Ever wonder about the inner workings of how information flows from one place to another? As the world becomes more interconnected through computers and Internet, Electronic Data Interchange (EDI) plays a more critical role in our lives.
EDI is something applied across all different industries and disciplines – but in the most fundamental sense, EDI is defined as the exchange of information between different computer systems within an organization or among different organizations in a standardized manner…which is referred to as the ANSI X-12 standard developed by the Data Interchange Standards Association.
Different from electronic mail, EDI involves actual transactions, not simple text exchanges
An EDI message, referred to as a transaction set in this context, basically consists of a string of data elements, each representing one fact – examples of these elements include price, quantity, product number, etc. An entire string of data elements is referred to as a data segment.
We as individuals interact with EDI probably on a daily basis – a common example is Electronic Funds Transfer (EFT) between financial institutions…direct deposit of paychecks, debit of individual banks accounts through ATM withdrawals and purchases are just a couple of examples.
EDI is also widely used in the retail industry as part of electronic scanning and point-of-sale inventory control systems.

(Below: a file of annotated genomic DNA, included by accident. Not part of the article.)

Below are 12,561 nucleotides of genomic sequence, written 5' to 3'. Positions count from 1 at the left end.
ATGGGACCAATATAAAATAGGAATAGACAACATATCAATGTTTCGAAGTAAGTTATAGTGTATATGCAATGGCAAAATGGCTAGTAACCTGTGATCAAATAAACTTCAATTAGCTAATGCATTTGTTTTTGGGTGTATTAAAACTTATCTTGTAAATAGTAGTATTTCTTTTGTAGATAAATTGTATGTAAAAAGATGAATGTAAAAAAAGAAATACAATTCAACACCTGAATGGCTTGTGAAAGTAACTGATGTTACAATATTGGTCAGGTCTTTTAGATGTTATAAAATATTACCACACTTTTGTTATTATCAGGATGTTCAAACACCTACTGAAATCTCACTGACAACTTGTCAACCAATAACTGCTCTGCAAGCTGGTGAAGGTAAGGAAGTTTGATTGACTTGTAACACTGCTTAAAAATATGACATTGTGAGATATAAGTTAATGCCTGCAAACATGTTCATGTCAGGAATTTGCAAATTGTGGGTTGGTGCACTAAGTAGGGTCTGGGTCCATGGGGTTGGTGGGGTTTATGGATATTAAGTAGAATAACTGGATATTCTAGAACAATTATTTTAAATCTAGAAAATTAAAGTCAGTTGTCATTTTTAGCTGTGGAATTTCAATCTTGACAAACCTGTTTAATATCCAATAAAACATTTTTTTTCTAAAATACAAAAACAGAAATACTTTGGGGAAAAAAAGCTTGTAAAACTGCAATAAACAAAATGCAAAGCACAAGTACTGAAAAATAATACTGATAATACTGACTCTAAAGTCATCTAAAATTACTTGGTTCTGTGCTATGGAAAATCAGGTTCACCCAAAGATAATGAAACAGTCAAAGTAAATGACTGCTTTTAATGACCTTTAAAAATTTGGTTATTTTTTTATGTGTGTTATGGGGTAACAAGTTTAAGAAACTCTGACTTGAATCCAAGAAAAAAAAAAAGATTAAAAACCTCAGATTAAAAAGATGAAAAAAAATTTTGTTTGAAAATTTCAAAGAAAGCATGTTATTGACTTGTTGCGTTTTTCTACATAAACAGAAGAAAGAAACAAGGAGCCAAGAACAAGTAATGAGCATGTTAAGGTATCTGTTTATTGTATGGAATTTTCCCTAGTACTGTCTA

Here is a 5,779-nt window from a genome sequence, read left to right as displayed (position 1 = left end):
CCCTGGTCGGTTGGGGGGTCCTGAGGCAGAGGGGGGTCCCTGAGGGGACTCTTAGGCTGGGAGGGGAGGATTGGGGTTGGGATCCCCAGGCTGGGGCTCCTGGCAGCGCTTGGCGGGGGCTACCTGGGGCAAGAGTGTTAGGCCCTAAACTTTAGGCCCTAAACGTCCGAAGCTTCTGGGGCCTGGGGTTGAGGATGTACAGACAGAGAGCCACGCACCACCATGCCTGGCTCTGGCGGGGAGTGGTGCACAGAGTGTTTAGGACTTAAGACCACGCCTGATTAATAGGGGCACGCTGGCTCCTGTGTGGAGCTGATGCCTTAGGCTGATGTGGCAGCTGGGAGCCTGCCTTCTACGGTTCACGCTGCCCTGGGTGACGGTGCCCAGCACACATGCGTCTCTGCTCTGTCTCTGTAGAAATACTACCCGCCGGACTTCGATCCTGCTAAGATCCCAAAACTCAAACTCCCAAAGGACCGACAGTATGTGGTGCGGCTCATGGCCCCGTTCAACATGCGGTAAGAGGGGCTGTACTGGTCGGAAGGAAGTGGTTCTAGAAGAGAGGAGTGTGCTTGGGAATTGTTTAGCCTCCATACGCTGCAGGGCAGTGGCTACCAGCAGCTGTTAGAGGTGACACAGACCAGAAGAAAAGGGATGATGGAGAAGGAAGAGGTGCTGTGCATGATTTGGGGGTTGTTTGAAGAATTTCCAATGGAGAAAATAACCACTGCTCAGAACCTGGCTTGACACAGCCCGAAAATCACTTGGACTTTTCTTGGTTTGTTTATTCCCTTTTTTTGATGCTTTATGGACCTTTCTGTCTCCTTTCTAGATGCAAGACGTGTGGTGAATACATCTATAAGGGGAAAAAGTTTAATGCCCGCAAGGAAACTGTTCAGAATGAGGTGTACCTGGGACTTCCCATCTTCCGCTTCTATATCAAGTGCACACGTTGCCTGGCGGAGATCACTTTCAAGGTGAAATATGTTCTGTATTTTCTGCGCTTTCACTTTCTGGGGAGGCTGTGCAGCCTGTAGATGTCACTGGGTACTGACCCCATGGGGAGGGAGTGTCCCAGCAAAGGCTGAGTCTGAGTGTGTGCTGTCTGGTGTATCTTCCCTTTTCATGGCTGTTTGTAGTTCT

Another application of EDI technology that is up and coming is in healthcare – electronic storage and retrieval of health records could possibly help reduce costs and make things more efficient, reducing treatment errors due to a manual processing error.
As technology like the BizTalk server evolves, more small businesses are able to experience the benefits of EDI
EDI makes an organization function more effectively, eliminating the need to print, ship and re-enter information on the other end. The technology was developed to eliminate the problems and errors that arise from handling information manually.
Saving time is perhaps the biggest benefit of EDI – it can possibly take days for a document to be sent to another organization and processed on their end. These steps are not necessary when EDI technology is adopted.
Eliminating steps like printing, stuffing envelopes, sorting, matching, etc. also saves costs…many managers agree this represents a large part of their overhead. And EDI reduces errors since there are fewer places for them to be introduced into the information stream.
Using EDI also makes it easier for others to access the information since it is computer retrievable. This saves space at company headquarters since documents do not need to be stored in filing cabinets, allowing a company to make more efficient use of their building.
Bookmark and check back with the ITstaffing-e knowledge center often for more in-depth articles regarding EDI and its application, benefit and the technical nuts and bolts of what makes it work.